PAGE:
• Keep in mind, targeting a radius might not be best for your business. If you are a car mechanic in a suburb of Columbus, it’d likely be better to target zip codes versus the entire city as people won’t travel far distances to get their old changed.

    • See the comparison below of targeting Columbus vs. a 20-mile radius around Columbus

  • For the majority of our clients, in the “Location Options” setting, we recommend selecting “People in or regularly in your targeted locations” instead of “People in, or who show interest in, your targeted locations (recommended)”
    • This is different per industry. For The Media Captain, most of the people looking for us via Google Ads in Columbus or within Ohio as they are looking for a local firm to work with. We don’t want people outside of Ohio as we’ve noticed it’s primarily solicitors calling and wasting our money on Adwords. For home builder clients we represent, the same doesn’t hold true. If someone is relocating from Indianapolis to Columbus, there’s a good change they will be searching for “Columbus Homes for Sale.” Each industry is different but 75% of our clients we recommend choosing the option in bold above. If you are unsure of which option to choose for your business, schedule a free consult with one of our experts. 
  • The default language setting for Google Ads is English, so leave this blank 
  • You won’t add an Audience unless it’s a Retargeting ad, so leave this blank too 
  • Enter whatever budget the client has given you here. 
    • Keep in mind that Google keeps track of daily budget yet most people work off a monthly budget. Simply divide that number by 30 (or the numbers of days in a month) and enter it here.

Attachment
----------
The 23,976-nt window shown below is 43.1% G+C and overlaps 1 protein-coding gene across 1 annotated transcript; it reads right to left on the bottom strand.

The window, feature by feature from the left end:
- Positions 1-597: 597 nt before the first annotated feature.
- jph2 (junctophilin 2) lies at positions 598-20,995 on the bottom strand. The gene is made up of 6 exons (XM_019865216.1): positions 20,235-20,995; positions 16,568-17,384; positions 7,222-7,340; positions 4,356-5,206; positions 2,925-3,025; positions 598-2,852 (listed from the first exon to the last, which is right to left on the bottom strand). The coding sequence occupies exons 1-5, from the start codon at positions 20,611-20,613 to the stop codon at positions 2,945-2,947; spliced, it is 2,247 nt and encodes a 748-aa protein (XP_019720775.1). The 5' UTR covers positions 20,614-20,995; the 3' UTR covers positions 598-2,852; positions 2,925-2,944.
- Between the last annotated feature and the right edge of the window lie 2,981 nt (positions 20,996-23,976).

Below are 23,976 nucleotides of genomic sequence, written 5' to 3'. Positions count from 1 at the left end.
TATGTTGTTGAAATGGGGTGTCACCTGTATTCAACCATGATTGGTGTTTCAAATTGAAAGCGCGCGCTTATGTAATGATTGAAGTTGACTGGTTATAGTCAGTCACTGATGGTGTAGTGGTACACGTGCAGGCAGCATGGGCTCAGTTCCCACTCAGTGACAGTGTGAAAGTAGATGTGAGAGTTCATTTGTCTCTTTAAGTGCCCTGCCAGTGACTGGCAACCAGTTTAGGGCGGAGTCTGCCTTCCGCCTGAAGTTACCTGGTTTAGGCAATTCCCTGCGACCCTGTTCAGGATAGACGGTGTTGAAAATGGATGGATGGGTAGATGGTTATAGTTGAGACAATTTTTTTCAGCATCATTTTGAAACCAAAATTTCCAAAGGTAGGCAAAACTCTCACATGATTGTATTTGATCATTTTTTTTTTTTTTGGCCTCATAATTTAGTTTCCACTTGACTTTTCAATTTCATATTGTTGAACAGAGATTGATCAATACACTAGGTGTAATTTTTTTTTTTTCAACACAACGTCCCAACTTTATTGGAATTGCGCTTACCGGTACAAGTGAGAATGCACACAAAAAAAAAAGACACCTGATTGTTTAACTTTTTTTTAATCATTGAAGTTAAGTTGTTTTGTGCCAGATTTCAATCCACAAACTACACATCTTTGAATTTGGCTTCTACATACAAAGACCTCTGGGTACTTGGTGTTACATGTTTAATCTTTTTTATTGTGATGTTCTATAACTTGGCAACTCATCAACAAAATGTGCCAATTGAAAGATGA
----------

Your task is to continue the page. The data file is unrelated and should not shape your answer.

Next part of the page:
• You don’t need to worry about the “Delivery Method” button since Google’s usual setting is Standard delivery 
      • Changing the delivery method to Accelerated may cause your budget to run out early in the day. We only recommend moving it to accelerated if you are having trouble hitting daily budget. 
  • The last box controls your bidding strategy. 
    • Click on the button for Or, select a bid strategy directly (not recommended) then select Manual CPC from the drop-down that comes up after (don’t be scared)
      • In many instances, we go with maximized clicks or enhanced CPC along with manual CPC. It depends on the campaign but we like manual CPC because it gives us full control to bid strategically on each and every keyword. We like to keep our ad groups tight with 10-15 keywords so it’s not too difficult to manage. That being said, if you have 50+ keywords in an ad group, don’t go manual CPC, go enhanced or maximized clicks.
      • Ignore the following Caution message: “Setting bids manually may result in lower performance. Use Smart Bidding to help improve results by using more signals to optimize your bids.” 

  • Next, click “Save and Continue” to begin creating ad copy and extensions to start bringing in leads for your client! Following these steps should save you money with your campaigns.